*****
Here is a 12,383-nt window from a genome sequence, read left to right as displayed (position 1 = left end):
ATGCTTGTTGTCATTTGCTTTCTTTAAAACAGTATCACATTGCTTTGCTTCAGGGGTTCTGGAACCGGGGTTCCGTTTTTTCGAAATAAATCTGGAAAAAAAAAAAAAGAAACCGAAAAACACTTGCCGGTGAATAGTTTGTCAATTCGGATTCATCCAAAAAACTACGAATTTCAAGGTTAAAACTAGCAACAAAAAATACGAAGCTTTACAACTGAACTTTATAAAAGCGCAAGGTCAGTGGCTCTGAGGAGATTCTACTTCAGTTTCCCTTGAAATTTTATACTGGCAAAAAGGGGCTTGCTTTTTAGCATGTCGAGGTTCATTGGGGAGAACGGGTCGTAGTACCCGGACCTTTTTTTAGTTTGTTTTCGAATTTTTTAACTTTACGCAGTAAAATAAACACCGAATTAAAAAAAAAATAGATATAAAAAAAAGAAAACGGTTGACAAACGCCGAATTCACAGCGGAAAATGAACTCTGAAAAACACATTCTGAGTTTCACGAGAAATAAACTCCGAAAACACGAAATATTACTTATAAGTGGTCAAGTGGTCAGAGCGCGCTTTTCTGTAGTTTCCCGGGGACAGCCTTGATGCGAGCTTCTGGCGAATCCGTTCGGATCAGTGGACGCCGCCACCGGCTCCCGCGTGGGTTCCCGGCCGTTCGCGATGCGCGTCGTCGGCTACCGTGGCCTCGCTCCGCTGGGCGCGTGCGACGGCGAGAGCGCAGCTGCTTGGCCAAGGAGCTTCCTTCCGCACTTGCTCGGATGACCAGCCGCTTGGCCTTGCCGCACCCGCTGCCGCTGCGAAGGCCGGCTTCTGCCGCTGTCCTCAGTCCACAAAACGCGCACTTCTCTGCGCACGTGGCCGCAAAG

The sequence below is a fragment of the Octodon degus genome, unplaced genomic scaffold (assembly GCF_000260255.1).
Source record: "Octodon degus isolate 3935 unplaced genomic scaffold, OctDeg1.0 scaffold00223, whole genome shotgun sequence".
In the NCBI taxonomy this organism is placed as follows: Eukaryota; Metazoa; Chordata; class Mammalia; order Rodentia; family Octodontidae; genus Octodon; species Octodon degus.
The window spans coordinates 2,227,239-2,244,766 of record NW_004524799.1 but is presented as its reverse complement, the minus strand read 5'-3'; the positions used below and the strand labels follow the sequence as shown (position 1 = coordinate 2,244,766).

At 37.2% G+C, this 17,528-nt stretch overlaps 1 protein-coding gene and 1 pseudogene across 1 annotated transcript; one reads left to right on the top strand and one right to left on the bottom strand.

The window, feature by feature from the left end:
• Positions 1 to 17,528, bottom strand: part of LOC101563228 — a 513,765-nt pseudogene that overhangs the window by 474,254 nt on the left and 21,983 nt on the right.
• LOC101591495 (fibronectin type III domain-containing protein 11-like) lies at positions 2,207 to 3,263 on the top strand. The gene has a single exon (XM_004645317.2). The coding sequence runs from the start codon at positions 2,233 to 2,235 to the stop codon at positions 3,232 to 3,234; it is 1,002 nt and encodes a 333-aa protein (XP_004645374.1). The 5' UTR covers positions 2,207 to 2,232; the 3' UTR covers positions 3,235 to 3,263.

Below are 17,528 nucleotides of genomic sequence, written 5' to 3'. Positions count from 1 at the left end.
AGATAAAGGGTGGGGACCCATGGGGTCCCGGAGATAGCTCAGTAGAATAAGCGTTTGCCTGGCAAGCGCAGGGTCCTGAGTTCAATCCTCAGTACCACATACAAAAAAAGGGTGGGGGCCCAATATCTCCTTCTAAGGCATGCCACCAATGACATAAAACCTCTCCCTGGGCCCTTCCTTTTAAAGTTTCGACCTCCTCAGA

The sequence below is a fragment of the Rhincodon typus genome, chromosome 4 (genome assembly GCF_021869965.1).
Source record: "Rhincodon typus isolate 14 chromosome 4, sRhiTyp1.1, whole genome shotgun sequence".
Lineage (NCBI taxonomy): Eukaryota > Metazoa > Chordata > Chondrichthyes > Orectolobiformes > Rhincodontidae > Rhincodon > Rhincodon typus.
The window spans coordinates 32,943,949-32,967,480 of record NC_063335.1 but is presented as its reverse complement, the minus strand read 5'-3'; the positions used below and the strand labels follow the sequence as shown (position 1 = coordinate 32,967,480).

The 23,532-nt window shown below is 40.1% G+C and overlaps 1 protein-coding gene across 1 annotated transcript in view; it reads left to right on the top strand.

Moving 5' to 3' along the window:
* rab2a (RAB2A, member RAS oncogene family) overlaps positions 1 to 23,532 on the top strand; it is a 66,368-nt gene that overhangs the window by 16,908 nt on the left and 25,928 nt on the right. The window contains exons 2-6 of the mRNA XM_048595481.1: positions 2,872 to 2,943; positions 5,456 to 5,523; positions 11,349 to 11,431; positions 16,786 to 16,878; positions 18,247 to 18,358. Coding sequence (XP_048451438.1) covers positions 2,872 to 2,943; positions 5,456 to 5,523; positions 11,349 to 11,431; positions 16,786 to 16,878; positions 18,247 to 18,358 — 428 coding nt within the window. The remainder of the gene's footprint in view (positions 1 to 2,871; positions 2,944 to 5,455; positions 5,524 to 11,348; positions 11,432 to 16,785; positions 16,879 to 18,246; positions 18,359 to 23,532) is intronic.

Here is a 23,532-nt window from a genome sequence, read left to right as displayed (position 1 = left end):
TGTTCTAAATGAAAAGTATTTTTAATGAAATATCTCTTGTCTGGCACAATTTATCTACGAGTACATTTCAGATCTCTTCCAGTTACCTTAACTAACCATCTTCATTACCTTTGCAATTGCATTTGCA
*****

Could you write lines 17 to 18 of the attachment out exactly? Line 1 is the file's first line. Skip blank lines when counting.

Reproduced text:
The 23,532-nt window shown below is 40.1% G+C and overlaps 1 protein-coding gene across 1 annotated transcript in view; it reads left to right on the top strand.

Moving 5' to 3' along the window: